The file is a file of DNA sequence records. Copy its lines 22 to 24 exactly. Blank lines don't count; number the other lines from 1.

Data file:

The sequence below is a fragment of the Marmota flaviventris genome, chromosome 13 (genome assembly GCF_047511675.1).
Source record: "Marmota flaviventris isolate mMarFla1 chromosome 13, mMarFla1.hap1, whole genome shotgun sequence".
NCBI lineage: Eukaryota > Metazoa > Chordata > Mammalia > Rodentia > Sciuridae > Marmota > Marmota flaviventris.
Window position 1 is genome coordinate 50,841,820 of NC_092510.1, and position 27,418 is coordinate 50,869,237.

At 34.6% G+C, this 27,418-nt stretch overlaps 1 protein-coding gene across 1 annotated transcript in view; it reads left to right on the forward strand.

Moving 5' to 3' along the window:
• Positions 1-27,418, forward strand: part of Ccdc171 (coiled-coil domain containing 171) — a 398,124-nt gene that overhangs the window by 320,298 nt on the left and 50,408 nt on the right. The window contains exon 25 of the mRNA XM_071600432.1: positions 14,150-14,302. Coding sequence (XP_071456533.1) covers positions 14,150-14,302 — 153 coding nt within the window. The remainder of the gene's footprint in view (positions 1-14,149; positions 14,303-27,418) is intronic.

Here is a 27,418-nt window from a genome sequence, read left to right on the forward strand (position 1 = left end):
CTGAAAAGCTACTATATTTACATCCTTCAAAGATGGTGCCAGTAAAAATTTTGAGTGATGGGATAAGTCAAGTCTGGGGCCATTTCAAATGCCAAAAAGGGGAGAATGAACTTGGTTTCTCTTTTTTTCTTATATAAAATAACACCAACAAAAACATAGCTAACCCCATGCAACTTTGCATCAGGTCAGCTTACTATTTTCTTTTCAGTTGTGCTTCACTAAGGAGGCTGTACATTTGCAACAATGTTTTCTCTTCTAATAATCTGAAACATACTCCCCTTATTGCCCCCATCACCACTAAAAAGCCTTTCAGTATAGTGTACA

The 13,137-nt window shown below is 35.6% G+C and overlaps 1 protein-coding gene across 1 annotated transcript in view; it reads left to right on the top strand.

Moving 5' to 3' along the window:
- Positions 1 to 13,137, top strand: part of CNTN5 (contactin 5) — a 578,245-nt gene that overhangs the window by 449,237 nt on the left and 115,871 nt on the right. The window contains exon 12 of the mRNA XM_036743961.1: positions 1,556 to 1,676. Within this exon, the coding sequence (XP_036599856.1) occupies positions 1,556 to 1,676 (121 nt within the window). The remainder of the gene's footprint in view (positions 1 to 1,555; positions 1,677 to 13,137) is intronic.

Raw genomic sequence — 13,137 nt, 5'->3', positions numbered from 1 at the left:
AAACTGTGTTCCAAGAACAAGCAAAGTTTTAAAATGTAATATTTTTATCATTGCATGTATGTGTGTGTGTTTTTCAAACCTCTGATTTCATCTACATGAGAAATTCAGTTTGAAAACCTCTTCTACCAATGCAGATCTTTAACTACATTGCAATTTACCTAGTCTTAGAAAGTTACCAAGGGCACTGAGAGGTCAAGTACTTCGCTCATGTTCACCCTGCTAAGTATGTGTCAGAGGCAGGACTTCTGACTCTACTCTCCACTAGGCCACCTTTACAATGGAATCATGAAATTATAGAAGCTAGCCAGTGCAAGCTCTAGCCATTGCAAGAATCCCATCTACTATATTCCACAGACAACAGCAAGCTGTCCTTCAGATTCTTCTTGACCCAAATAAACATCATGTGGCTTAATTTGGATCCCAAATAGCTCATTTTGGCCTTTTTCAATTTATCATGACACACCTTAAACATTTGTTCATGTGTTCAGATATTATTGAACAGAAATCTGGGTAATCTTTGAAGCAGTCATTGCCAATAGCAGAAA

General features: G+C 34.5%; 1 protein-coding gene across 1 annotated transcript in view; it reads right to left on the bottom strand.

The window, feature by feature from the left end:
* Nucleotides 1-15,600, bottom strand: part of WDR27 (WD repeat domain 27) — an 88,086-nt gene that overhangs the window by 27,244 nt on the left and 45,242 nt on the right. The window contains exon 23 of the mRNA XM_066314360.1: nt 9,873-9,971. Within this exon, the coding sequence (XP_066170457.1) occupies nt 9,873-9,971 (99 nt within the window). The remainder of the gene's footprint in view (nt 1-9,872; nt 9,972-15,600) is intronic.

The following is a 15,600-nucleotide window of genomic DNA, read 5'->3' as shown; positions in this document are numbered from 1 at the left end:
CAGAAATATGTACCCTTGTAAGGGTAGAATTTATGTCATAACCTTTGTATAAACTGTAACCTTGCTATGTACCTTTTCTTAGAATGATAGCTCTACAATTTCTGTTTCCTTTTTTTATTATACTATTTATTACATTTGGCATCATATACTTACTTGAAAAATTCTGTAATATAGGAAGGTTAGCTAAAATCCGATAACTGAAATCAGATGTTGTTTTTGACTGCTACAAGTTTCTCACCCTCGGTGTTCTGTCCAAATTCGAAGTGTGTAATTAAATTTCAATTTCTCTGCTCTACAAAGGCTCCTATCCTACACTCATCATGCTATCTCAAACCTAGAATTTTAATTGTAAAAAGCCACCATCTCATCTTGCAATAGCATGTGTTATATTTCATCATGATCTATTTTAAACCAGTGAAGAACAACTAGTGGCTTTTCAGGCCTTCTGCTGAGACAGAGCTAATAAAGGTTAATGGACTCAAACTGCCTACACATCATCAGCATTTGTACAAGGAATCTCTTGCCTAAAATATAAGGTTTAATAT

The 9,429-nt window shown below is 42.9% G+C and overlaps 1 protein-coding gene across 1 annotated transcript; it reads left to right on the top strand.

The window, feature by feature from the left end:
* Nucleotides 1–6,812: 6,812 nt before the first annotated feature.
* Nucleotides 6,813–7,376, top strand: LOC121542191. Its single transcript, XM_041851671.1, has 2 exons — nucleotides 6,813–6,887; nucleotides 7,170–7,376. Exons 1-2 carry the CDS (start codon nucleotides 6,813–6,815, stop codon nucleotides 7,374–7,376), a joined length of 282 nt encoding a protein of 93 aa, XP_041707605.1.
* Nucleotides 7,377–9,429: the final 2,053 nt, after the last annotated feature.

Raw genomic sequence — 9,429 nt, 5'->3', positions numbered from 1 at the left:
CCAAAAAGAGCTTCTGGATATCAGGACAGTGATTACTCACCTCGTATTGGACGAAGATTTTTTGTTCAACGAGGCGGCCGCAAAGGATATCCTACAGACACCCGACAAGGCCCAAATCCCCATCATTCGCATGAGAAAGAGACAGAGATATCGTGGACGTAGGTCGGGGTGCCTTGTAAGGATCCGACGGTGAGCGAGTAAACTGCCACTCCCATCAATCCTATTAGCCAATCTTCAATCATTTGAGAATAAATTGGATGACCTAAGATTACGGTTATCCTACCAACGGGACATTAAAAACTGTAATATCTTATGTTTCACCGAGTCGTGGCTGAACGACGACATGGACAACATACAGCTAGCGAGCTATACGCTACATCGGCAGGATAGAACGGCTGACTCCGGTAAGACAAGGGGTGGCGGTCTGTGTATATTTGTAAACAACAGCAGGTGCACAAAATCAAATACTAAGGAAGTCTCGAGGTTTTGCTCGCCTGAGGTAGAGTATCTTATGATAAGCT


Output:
* Nucleotides 1–6,812: 6,812 nt before the first annotated feature.
* Nucleotides 6,813–7,376, top strand: LOC121542191. Its single transcript, XM_041851671.1, has 2 exons — nucleotides 6,813–6,887; nucleotides 7,170–7,376. Exons 1-2 carry the CDS (start codon nucleotides 6,813–6,815, stop codon nucleotides 7,374–7,376), a joined length of 282 nt encoding a protein of 93 aa, XP_041707605.1.
* Nucleotides 7,377–9,429: the final 2,053 nt, after the last annotated feature.